Wednesday, July 30, 2014
Recent Federal Employee Title VII Opinion
Tahar Ahmed has been employed as an Immigration Enforcement Agent for U.S. Immigration and Customs Enforcement (“ICE”) since 2003. In 2009, Ahmed applied for the position of Deportation Officer. Ahmed was notified on October 1 that he was not selected for the position. Ahmed brought an employment discrimination action against the U.S. Department of Homeland Security alleging that he was denied the position of Deportation Officer based on his religion, race, and national origin: a violation of Title VII of the Civil Rights Act of 1964.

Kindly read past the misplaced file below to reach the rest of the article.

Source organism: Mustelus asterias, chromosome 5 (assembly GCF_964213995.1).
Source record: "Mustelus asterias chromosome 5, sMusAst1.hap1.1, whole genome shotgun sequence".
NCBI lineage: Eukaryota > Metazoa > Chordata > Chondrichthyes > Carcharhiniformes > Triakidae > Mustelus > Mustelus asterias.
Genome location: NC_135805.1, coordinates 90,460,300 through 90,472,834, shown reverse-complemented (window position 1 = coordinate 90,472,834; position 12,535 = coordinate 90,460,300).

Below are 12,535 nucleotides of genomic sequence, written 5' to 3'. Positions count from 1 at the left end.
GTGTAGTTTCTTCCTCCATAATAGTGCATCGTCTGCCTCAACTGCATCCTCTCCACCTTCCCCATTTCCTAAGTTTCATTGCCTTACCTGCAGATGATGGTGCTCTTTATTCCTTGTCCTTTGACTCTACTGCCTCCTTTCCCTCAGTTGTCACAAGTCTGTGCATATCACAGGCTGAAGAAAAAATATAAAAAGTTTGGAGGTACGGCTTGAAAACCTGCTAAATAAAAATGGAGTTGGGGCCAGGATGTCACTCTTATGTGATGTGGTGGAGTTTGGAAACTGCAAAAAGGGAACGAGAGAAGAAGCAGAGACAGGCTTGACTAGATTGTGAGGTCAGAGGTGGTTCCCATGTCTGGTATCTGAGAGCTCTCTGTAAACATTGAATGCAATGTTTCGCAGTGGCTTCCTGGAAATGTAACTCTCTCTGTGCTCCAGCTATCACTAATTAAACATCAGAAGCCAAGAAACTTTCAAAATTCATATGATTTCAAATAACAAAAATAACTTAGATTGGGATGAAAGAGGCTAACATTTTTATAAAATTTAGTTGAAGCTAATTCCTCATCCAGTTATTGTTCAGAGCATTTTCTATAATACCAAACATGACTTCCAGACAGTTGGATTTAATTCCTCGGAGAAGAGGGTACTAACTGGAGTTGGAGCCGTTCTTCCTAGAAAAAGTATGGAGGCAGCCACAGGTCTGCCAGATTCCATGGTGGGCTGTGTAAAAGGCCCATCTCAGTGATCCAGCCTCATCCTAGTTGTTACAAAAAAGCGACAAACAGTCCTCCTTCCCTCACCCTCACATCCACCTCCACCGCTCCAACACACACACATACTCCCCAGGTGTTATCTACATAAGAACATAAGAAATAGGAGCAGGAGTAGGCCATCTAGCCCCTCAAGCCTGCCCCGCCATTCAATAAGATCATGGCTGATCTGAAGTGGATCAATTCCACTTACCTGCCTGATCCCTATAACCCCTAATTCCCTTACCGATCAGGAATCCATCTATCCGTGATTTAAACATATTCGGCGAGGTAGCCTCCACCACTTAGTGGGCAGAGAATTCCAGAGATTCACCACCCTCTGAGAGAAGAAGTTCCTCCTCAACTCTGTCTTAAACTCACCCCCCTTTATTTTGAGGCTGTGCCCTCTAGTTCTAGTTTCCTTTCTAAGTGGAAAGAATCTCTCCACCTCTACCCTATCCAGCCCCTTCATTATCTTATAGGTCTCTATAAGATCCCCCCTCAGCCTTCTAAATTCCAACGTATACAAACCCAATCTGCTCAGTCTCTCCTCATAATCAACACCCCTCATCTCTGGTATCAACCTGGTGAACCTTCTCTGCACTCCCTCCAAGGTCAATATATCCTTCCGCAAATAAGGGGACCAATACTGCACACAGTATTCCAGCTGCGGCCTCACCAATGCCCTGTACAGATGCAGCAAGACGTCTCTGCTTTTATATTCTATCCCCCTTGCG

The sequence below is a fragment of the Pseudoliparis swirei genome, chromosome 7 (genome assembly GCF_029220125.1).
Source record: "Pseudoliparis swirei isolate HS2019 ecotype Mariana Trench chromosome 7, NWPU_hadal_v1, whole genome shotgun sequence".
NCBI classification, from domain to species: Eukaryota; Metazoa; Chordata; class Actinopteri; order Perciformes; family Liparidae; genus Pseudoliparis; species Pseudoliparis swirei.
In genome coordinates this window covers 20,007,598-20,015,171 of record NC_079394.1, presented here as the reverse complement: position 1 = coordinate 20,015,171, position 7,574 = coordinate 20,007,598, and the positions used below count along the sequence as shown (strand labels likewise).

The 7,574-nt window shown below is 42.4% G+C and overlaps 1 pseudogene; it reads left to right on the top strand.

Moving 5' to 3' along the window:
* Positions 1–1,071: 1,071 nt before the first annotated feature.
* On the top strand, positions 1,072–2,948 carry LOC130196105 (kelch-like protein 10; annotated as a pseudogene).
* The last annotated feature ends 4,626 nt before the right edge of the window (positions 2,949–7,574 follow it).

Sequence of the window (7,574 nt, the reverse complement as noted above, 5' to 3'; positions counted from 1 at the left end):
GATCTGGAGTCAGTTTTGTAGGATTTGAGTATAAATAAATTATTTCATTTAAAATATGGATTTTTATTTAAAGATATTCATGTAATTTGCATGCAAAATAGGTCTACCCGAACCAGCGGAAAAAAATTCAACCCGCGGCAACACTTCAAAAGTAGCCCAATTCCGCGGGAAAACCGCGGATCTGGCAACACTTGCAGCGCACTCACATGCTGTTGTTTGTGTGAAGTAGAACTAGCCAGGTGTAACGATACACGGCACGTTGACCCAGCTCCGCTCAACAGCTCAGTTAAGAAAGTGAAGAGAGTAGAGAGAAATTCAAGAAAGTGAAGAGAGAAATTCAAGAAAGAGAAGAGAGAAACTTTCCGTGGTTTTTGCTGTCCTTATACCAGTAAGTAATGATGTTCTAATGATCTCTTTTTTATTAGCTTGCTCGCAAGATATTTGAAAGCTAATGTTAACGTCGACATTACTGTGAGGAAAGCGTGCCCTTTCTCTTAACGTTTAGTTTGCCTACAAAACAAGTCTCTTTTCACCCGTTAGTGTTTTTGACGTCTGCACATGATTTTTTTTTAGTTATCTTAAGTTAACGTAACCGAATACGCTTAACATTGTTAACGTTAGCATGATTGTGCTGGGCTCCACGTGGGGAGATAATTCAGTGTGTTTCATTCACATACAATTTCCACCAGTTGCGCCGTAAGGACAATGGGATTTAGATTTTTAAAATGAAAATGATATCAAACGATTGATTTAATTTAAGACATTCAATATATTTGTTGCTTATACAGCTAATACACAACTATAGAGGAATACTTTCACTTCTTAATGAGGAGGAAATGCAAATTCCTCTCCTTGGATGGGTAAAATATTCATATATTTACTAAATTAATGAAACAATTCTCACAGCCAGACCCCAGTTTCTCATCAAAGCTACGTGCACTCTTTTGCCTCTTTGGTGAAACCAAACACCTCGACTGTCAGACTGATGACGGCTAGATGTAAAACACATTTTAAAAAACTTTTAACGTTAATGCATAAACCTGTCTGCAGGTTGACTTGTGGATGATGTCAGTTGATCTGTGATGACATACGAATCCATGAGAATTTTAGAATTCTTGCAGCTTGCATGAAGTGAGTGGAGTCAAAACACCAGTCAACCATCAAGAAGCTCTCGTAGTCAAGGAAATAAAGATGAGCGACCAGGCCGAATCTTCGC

The United States Court of Appeals, First Circuit, held that a reasonable jury would find that Ahmed was a victim of discrimination based on one of more of his minority characteristics. Title VII prohibits an employer to discriminate against an employee solely based on his/her religion, race, and national origin. The court explained that Ahmed provided sufficient evidence that showed a pattern of bypassing minorities for promotion in the Boston ICE office. Based on the historical evidence offered by Ahmed that there was a complete absence of black and Arab Deportation Officers, and Hispanics felt discouraged about applying for promotions, the court vacated the judgment of the district court and remanded the case for further proceedings. Ahmed v. Johnson, 13-1054, WL 2111236 (1st Cir. May 21, 2014).